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CERT Emergency Preparedness & Response Training Begins in March

posted Jan 25, 2012, 11:14 AM by RockSpring CivicAssociation   [ updated Jan 25, 2012, 11:17 AM ]

Arlington County has asked that RSCA post the following announcement concerning upcoming CERT training. Increasing the number of CERT trained volunteers in Rock Spring can be of great value to all of us in an emergency and would have been a real asset during the aftermath of the micro burst storm last July 3 that heavily damaged several of our neighborhoods. So please give serious consideration to signing up for this training.


Resolve to be Ready in 2012

If a major storm knocks out power in Arlington and roads are impassable due to ice, downed trees and utility lines, how well will you be able to cope? Many in northeastern states were faced with just such a challenge in recent months as snow, ice and rain wreaked havoc on their day-to-day lives. Stores, ATMs and gas stations were closed and government resources exhausted quickly. The only supplies available were those people already had on-hand. And it was cold and dark. Disasters can happen any time and your ability to bounce back quickly has a lot to do with the steps you take to be better prepared beforehand.


One important step you can take to be better prepared for and able to respond to and recover from all types of emergencies -- large and small -- is to complete Community Emergency Response Training (CERT). This eight-session, 26-hour course provides important information and skills needed to help yourself and others in emergencies and is offered twice a year. It is sponsored by the Arlington County Citizen Corps, Office of Emergency Management (OEM) and Fire Department (ACFD) and follows a FEMA/DHS all-hazards curriculum used around the globe.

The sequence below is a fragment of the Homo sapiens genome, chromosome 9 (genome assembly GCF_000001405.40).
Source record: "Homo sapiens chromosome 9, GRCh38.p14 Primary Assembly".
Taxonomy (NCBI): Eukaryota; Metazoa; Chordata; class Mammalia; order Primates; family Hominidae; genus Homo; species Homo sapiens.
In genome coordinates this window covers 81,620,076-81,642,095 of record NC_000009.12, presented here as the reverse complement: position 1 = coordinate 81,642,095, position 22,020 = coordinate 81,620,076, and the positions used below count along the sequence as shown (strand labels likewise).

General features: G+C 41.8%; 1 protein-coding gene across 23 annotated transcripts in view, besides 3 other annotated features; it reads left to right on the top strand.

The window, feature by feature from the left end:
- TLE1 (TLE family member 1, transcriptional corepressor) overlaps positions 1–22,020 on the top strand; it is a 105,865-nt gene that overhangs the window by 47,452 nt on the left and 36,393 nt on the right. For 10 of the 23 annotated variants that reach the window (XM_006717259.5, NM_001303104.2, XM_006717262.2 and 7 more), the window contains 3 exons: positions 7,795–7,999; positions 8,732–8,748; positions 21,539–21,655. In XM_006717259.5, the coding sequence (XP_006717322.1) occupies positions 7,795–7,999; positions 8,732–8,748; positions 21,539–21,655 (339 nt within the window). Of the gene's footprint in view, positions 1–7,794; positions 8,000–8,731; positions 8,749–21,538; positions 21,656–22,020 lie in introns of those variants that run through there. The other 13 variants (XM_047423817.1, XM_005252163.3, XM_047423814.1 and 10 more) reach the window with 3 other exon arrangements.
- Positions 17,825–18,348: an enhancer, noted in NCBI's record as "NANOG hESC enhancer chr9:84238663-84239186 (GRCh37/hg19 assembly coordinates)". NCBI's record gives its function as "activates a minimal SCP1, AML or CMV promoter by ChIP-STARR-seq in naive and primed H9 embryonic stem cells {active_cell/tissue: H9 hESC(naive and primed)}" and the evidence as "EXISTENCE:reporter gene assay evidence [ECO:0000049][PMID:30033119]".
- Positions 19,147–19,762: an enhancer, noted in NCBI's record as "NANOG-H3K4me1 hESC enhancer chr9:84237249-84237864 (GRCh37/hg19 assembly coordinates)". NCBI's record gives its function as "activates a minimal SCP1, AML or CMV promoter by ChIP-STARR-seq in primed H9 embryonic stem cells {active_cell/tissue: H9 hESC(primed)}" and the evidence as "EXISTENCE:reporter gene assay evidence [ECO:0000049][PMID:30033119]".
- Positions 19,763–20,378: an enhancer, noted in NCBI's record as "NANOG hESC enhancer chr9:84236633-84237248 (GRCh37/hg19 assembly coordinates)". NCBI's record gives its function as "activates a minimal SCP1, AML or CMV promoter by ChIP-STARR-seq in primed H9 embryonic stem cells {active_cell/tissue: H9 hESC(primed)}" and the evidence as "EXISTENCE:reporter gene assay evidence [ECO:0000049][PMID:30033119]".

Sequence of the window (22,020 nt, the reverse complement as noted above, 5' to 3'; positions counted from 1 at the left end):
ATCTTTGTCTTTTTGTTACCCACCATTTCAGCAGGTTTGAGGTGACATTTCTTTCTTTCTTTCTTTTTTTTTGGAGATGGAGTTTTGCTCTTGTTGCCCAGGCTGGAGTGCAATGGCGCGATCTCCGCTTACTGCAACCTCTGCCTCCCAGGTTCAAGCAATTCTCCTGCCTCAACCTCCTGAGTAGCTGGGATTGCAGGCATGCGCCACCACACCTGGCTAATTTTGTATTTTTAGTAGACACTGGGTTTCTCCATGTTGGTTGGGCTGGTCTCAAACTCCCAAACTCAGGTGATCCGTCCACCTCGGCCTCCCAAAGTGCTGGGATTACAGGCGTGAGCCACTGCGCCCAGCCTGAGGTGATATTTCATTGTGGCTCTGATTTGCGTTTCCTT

To-date, over 530 individuals have completed CERT training in Arlington County. It is open to Arlington residents -- and those who work in the county but reside elsewhere -- who are at least 18 years of age (16 and 17-year olds if accompanied by a parent or adult guardian) and able to participate in all aspects of the training, some of which requires lifting and carrying. We have members of all ages. The training is free, but participants are expected to acquire certain supplies themselves, many of which you probably already have on-hand. All classes meet at the Arlington County Fire Training Academy in Shirlington and are taught by ACFD, ACPD and OEM staff and CERT members.


Some complete this training simply to be safer in their own homes and workplaces. Others choose to complete additional requirements necessary to become active members of neighborhood teams trained to assist in major disasters. All help make Arlington County a safer place to live, work and play!


Spring CERT classes are scheduled to begin March 15 and 20 and available spaces will be filled on a first-come, first-served basis. Advance registration is required. If you'd like additional information or would like to sign up, please contact the program's volunteer coordinator, Cynthia Kellams, at ArlingtonCERT@gmail.com.


In the meantime, a few winter preparedness tips from your neighborhood CERT members ...

-- Make sure you have enough food (non-perishable, such as canned goods) and water on-hand to last three full days. The suggested amount of water (primarily for drinking) is one gallon per person per day for each member of your household. The three-day guideline applies all year-round, not just in the winter. The neighborhood Harris-Teeter or CVS might not be open in a disaster!

-- Keep a working flashlight in your home and extra batteries for all your devices that may need them. A battery operated AM/FM radio is a good idea, also. Give some thought as to how you'd continue to operate without power for a few days (no light, no ability to charge cell phones, no television, etc.). This is a great topic to pose to family members around the dinner table!

-- Take a few minutes to locate the fire hydrants nearest your residence and workplace in case assistance is needed uncovering them following a major snowfall (as happened in 2010). It's easier to find them before they're buried!

Have a safe winter!

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